Have a peek at the vehicles (US website) and see if you can squint and “see” a Dodge grill on the hatchback, sports coupe and the Sports sedan, and a Chrysler grill on the “luxury” C-D class sedan…

    http://brillianceauto.us/

    (Dodge Omni hatch?) 1.8 litre

    (Dodge Daytona sports coupe?) 1.8 litre turbo

    (Dodge Neon sports sedan?) 1.8 litre turbo

    (Chrysler Crown “luxury” sedan?) 1.8 litre turbo

    Oddly enough, after consolidating in Canada (and before expiring) Studebaker management considered doing just this, by buying upclass Nissan cars (not sold in the US) and rebadging them as Studebaker cars, but the deal fell through. The Canadian corporate prez, Gordon Grundy, was in Japan ready to go see the Nissan executives (with begging bowl firmly grasped in hand) and suddenly the telephone rang. Studebaker management had pushed for two conversations, and Grundy was “ordered” by corporate’s US legal counsel, to also approach Toyota. After doing so and being rebuffed, Nissan caught wind of this and did not want anything to do with Grundy or Studebaker. The legal counsel’s name? RICHARD MILHAUSE NIXON.

    Otherwise, you might well have seen the Nissan President (and maybe even Cedric) sold as the STUDEBAKER President and Lark (?) from about 1967. Who knows; had Grundy missed the one trans-atlantic telephone call and gone off to meet Nissan management on schedule, Infiniti may not have ever been needed and Nissan may have had better, early access to “flyover country” dealers in the USA, which could have meant never losing 1st place in America to Toyota (speaking of Japanese brands, here) which could obviously have led to not needing an eventual bail-out by Renault… (Part of the proposed deal was to also sell Datsun compacts through Studebaker dealers in “open” areas – mostly the midwest. Also, interestingly, Toyota “overtook” Datsun in the US market – in 1967).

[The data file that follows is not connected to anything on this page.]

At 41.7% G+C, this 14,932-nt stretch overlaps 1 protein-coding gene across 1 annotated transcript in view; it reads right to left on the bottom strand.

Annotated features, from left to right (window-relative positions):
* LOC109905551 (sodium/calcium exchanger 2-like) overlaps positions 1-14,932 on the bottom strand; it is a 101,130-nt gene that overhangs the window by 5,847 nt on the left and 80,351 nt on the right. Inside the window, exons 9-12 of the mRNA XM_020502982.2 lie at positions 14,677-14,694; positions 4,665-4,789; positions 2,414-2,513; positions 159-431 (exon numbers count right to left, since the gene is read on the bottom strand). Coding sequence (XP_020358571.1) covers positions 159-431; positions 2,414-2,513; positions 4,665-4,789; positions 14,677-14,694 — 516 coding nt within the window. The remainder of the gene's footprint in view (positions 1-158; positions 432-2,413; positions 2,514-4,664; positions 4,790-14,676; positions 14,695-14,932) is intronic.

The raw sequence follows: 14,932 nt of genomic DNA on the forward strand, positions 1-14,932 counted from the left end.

Ain’t history fun?

  • avatar
    menno

    As for “why buy Brilliance stock” – simple. First, such a situation is business as normal; you buy a rebadged car “not your own” and the OEM supplier is usually bought into to cement the deal (not to mention that as long as you’re going to increase a company’s production with a deal, hopefully increasing their profits, why not take advantage and buy into it to gain some profits?) GM once bought into Isuzu and Suzuki, Chrysler once bought into Mitsubishi and Hyundai (all of those partnerships now defunct) and Ford once bought into Mazda (still partners for now).

    Plus this could help Chrysler sell rebadged cars through their nearly defunct Chinese dealers (Brilliance dealers won’t have any say in the matter, will they?)

    The icing on the cake is that Cerberus just got a boatload of money to spend courtesy of you & me, and they don’t have to hand over partial ownership of Brilliance to Chrysler LLC, but can hold it in house! Which would be pretty typical of the hounds, from what I understand…

    COULD it be that Cerberus is buying stock in anticipating of actually approaching Brilliance for a supply of cars?

    I rest my case.

  • avatar

    @menno: Now that makes certainly sense. By the way, my sources say the Brilliances are not all that bad. The Bimmers they build are built with original Bavarian technology in plants devised by BMW and to BMW standards. For their homegrowns, they just need to get more inspired by how BMW constructs a safety cell, and not forget stuff like putting cross members into the doors etc., and they’ll be right there. With a little input from a big company that has the computer simulators needed to build cars, their safety problems could be solved in a few months. I’m sure Chrysler has a lot of unused computer cycles to trade …

  • avatar
    moneygetter

    The owner of the Houston rockets invested 100 million in Brilliance. That is who is buying all of that brilliance stock. He also has 50 years of experience in the auto industry.